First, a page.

Since beginning of time mankind has been looking for a way to separate right from wrong. Where the primeval man judged righteousness by the contributions of the tribe, the current day programmer judges right by the wishes of the customer. For many years the average programmer wrote a bunch of logic to check if the boundaries defined by the client where uphold. As time went on and programming languages involved, metadata could be added to enrich functions, methods, classes and the like.
Welcome back to the blog series about how to hack a box! In this third post I’ll guide you through the second step: gaining access.
Welcome back to the blog series about how to hack a box! In the first blog I gave an introduction into the steps and prerequisites on How to hack a box. In this second post I’ll guide you through the first step, which is exploration. We will execute the steps on an actual box in Hack The Box, called Blocky.
At the time of writing the coronavirus is raging the earth. Very soon after the outbreak, visualizations of both the virus and the effect of the disease started to appear everywhere. As I partially graduated in the subject of data visualization, I have always been interested in those graphs. Lately, I followed an introduction course to visualize data with D3.js. After I completed this course, I wanted to draw some meaningful graphics with this library. So follow along when I explain a little bit about D3 and then draw a simplified version of the coronavirus molecule.
Welcome to the blog series about how to hack a box! In this first post I’ll guide you through the global steps you can take to hack a box. The steps are universal, so you can use them on any target which you have permission for.
As a developer, you are familiar with Docker. You push your images to the Hub, use Compose locally and know a thing or two about Kubernetes. Or… Well… To be honest… You don’t. And you are ashamed you don’t know anything about it. You browse the internet and it’s so overwhelming. So you stop looking and continue what you’ve been doing all the time. Deep inside, you still wonder. Can’t anyone not just explain Docker in simple terms? Is it really this hard? Or am I just missing something really obvious?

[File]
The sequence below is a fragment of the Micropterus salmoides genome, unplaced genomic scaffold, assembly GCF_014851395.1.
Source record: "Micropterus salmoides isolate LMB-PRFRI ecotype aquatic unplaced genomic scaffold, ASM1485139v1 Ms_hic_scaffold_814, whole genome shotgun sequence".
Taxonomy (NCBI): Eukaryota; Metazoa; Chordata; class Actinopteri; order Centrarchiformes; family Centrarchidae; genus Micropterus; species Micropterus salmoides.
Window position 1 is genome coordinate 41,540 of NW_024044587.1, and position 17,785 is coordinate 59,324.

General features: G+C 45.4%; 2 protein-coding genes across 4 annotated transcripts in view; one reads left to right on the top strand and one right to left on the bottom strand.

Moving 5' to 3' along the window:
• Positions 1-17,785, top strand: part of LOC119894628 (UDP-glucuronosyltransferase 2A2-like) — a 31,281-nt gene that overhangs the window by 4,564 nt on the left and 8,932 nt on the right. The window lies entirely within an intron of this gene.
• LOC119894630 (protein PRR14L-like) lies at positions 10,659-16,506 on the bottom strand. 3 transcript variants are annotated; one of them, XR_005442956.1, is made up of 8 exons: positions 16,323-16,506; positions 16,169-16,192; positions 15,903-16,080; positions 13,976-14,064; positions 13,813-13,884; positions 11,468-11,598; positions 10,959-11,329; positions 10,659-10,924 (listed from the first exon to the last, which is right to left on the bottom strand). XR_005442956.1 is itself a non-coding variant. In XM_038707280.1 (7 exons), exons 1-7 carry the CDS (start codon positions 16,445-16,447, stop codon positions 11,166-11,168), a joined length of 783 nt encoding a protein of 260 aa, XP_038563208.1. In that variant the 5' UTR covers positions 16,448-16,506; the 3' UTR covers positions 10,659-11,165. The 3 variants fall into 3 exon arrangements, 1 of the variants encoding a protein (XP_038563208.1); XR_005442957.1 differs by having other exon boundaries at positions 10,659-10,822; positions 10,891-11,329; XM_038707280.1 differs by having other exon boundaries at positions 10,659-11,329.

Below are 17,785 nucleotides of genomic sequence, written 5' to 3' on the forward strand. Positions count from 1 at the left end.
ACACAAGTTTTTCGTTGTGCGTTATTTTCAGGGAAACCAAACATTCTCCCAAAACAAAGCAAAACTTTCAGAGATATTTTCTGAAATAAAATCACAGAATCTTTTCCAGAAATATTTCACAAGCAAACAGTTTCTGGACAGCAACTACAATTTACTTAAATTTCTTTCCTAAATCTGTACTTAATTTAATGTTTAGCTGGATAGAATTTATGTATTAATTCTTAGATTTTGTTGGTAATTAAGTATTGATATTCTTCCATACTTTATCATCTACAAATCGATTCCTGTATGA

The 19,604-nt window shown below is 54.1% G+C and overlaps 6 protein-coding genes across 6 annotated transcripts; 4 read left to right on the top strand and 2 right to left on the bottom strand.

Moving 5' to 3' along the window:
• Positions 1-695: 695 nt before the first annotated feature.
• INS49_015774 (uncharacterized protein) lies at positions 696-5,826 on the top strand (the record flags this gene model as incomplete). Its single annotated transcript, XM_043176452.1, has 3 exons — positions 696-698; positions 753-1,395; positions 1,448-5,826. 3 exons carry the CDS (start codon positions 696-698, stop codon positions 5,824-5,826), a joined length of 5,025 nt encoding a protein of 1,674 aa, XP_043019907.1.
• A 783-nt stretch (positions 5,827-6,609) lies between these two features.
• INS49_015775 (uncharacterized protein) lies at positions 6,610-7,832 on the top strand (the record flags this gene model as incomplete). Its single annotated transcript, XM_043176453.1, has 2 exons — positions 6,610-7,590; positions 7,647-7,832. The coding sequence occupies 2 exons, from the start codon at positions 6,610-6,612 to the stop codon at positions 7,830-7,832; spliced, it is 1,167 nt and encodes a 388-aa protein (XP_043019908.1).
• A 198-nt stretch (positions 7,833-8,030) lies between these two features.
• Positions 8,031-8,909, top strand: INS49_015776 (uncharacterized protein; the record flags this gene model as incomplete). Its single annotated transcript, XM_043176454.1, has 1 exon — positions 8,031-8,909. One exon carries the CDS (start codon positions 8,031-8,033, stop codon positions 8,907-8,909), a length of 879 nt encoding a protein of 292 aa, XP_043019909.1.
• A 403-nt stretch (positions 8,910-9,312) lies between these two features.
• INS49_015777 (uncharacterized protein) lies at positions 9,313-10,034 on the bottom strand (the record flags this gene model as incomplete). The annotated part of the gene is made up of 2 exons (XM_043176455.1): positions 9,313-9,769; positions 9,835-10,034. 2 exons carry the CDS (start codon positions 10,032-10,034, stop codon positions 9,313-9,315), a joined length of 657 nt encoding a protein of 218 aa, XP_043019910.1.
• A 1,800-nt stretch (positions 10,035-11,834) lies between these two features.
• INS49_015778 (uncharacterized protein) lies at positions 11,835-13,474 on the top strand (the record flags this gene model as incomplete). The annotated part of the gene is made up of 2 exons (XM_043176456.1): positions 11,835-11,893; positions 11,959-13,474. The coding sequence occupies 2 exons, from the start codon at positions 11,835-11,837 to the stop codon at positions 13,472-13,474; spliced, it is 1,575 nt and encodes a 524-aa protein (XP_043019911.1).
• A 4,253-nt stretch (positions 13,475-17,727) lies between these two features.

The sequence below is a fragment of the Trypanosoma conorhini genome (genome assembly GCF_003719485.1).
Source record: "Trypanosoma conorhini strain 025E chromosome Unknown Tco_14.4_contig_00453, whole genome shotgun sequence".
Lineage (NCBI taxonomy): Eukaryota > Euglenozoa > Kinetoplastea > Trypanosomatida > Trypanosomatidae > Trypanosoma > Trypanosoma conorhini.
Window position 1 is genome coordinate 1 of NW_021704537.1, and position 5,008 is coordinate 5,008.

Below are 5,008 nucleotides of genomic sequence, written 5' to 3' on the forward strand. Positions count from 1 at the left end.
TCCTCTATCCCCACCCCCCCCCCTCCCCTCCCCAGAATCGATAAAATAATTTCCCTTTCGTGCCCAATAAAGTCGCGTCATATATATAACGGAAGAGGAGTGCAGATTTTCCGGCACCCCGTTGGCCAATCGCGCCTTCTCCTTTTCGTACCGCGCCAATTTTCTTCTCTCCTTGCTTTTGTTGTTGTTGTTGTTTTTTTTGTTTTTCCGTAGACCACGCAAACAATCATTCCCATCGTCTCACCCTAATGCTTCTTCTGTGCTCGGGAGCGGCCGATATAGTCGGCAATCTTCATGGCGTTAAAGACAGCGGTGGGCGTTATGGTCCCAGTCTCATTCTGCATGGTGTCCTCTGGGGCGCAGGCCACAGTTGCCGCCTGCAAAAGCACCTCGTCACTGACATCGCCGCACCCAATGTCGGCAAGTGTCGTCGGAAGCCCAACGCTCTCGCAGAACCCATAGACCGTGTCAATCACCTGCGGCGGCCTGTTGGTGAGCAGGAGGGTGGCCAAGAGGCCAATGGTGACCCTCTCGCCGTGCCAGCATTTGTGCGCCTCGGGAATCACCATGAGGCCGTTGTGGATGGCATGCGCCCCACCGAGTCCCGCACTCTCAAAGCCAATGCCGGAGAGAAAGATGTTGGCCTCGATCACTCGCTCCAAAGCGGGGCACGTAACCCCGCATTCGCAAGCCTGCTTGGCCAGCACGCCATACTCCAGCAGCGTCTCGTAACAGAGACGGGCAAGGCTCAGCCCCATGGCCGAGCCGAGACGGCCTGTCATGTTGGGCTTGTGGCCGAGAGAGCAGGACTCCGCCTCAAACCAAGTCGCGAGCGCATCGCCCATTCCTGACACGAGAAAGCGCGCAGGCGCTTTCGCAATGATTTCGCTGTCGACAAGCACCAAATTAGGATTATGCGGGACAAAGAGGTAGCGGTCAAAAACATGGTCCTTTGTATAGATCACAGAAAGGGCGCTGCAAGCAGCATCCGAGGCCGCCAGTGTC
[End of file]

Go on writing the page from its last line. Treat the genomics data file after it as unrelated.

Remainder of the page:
In my last blog I gave you a small introduction into the term "Reverse Shell". I described it as: "A Reverse Shell is where your target machine creates a connection to your machine, after which you get a shell on the target machine in which you can execute system commands." It is similar to SSH, but without any encryption and the connection is created the other way around (from target to you, instead of you to the target).
At JCore, we follow a three year program to become senior developers. After following this program successfully, you will be promoted to the JDriven company. In the final year, we have a specialization in a topic of our choice. I chose to specialize myself further into security. I have been studying this topic for some time now, even contributing to the fast track courses as a security teacher. Until now, most of my time I spent on the defending side and now I want to take a look on "the other side". So my specialization is all about attack, also described as joining "The Red Team".
In my previous blog about Running AWS locally with LocalStack I’ve shown you how to use Localstack, a tool to mock your AWS environment on your local machine. When working with Localstack, I always had to prepare the environment for my application to run. Most of the time this could be done automatically via scripts, but some preparations, for instance editing some data in a S3 bucket, could become a little tricky.
More and more companies are switching over to cloud native environments. As a developer this gives me a lot of services to create awesome applications. The challenge that occurred to me right away was how to use all those new components during development, since some companies do not have a testing/development environment in their cloud provider to play with. LocalStack piqued my interest to simulate an AWS environment locally on my laptop, or when running the CI/CD pipeline.